Capital Crimes: London Mysteries

Title: Capital Crimes – London Mysteries

With its fascinating mix of people – rich and poor, British and foreign, worthy and suspicious – London is a city where anything can happen. The possibilities for criminals and for the crime writer are endless. London has been home to many of fiction’s finest detectives, and the setting for mystery novels and short stories of the highest quality.

Capital Crimes is an eclectic collection of London-based crime stories, blending the familiar with the unexpected in a way that reflects the personality of the city. Alongside classics by Margery Allingham, Anthony Berkeley and Thomas Burke are excellent and unusual stories by authors who are far less well known. The stories give a flavour of how writers have tackled crime in London over the span of more than half a century. Their contributions range from an early serial-killer thriller set on the London Underground and horrific vignettes to cerebral whodunits. What they have in common is an atmospheric London setting, and enduring value as entertainment.

This collection wasn’t very capital if you excuse the very stupid joke. What choice do you have anyway? First of all, I didn’t feel that many of the stories “reflect the personality of the city” as promised. I understand that not every story can be one where London feels like it’s an additional main character, as it does in some Holmes stories (or as Oxford does in the Morse novels) but most feel like…they didn’t even try. For me only one story (Anthony Gilbert’s/Anne Meredith’s You Can’t Hang Twice) had a real London feel (admittedly mostly thanks to the old reliable London Fog but hey…it worked). A few more referenced enough places in London to also evoke some feeling of the place (Freeman’s The Magic Casket, Oxenham’s The Mystery of the Underground) and a couple were (partly) set in Gentlemen’s Clubs which I guess aren’t technically a purely London phenomenon but certainly feel like it if you’ve read enough mysteries (Berkeley’s The Avenging Chance and Allingham’s The Unseen Door). But the majority of the story have a sentence that informs you that this all happens in London but it never comes up again and you can’t help but think that this story could as well have taken place in Liverpool, Midsummer, Paris or Cleveland. I know it’s not the first time I’ve complained about the BCLC collections not quite living up to the title but e.g. Blood on the Tracks only had some stories that were set on a train but could easily have taken place somewhere else while Capital Crimes only has a few stories that could have only taken place in London.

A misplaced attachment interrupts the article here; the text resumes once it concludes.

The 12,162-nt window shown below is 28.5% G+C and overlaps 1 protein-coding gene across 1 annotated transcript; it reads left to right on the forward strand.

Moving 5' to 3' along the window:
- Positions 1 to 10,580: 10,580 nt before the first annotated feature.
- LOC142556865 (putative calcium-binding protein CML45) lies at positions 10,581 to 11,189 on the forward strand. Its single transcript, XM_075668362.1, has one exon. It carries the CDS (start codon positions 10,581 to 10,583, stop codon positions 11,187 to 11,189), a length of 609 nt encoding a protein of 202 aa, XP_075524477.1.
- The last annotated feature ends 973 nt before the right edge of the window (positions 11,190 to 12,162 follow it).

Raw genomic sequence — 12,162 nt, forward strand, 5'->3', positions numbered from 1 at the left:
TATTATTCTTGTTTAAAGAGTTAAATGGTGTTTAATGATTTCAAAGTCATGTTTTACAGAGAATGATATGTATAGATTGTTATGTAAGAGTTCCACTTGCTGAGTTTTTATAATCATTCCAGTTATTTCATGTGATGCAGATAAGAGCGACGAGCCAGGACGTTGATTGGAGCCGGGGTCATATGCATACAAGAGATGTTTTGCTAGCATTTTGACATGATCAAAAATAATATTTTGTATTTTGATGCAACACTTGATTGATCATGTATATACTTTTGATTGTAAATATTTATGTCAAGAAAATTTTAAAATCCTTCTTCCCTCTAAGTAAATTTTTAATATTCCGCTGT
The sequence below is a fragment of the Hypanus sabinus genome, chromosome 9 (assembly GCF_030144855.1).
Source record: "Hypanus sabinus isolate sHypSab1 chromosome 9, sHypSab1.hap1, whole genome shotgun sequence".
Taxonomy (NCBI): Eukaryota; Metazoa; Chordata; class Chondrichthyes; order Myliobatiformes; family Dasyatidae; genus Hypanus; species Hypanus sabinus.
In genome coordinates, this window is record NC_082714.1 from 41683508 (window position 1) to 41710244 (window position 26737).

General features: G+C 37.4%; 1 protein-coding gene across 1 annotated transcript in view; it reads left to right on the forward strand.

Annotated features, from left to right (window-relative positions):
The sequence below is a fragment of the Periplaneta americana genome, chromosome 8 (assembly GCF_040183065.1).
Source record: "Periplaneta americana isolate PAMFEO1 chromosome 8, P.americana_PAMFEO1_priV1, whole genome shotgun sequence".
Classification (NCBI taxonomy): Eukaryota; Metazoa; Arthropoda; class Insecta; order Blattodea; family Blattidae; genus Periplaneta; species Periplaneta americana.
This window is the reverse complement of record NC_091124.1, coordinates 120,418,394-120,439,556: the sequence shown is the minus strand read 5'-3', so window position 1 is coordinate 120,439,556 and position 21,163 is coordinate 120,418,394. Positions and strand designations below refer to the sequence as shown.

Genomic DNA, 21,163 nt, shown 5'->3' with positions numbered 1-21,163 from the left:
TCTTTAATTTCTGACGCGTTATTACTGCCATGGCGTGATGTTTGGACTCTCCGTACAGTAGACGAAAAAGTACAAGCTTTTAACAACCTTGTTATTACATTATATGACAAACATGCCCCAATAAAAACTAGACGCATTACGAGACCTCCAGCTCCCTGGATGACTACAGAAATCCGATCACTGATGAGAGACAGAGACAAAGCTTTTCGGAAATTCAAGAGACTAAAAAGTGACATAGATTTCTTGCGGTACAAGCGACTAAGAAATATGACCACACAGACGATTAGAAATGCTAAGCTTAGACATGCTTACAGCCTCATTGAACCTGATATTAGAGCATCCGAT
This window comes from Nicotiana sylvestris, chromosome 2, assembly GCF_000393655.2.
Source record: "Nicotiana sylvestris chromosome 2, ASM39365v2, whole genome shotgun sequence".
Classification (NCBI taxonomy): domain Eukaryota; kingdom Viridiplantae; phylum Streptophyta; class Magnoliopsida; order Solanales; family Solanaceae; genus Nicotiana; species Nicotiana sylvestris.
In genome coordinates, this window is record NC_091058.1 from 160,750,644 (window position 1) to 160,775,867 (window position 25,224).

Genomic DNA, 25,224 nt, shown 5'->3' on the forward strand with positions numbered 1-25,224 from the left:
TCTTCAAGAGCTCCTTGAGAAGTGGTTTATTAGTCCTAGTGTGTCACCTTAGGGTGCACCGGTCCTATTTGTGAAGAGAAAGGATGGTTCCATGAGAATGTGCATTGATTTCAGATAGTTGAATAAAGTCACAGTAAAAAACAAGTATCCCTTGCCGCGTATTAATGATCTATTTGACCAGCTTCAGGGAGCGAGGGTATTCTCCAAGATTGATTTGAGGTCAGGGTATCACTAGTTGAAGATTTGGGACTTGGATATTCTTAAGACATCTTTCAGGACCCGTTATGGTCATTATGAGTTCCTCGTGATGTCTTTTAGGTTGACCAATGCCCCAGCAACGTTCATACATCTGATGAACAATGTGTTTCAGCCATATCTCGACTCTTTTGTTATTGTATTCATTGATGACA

The other reason it’s not very capital is…that most of the stories aren’t that great. I did enjoy You can’t Hang Twice a lot and not only because it was the only story that felt truly London. It was simply a good mystery with a criminal who in the end falls over his own attempts to construct an alibi.
J.S. Fletcher’s The Magician of Cannon Street is a story that’s more pulp than classic mystery (hypnotising villains that make even Moriarty look harmless) and I do enjoy some pulp but it wasn’t as completely bonkers as some other pulp stories and really: if you do pulp got all-out (the same goes for Edgar Wallace’s The Stealer of Marble: a very pulpy murder method but otherwise somewhat tame). Non-pulpy but still enjoyable is Berkeley’s The Avenging Chance, the basis for his later novel Poisoned Chocolate Case and yes, I do think the short story is better than the novel.

A mystery to me is what was done to The Mystery of the Underground no I wasn’t finished with bad jokes. It’s actually a novella that is printed in an abridged version and I don’t understand why it was abridged the way it was. We get a lot of (very dull) newspaper articles and then a paragraph that sums up how the sleuth figures out who did it, how the villain fled on a ship but was followed by the sleuth, how there was a confrontation on the high seas…and then the last page of the story. This didn’t exactly endear me to it even though it’s an early story that features a serial killer which I always find interesting. (Unless it’s The Hands of Mr. Ottermole by Thomas Burke, which is also in this collection and which according to the introduction was described as “The Best Crime Story” by Ellery Queen, a sentiment I can’t share. *sobs* Serial killers don’t work that way).

A few stories were…nice but nothing more. The Magic Casket is another Thorndyke story and even though I usually like him, this story lost itself too much in scientific details and explanations to be really enjoyable. The Holloway Flat Tragedy was at least a pleasant surprise because I’m usually not a fan of Ernest Bramah but this one had none of the things that bothered me about the other stories I know by him (namely extreme racism and Max Carrados making Daredevil’s talents look unimpressive) but this was just a neat (if slightly predictable) mystery (just like The Tea Leaf by Euston and Epson).

Finally, what bothered me that quite a lot of stories in this collection have the bad guy win. And it’s really in the sense of “the villain gets away with it” and not “we’re presented with a person who has completely understandable reasons for murder and doesn’t get caught”. I know that’s much more frequent in short stories than it is in full length crime novels but it’s not something I ever enjoyed.

All in all this made for a rather disappointing collection.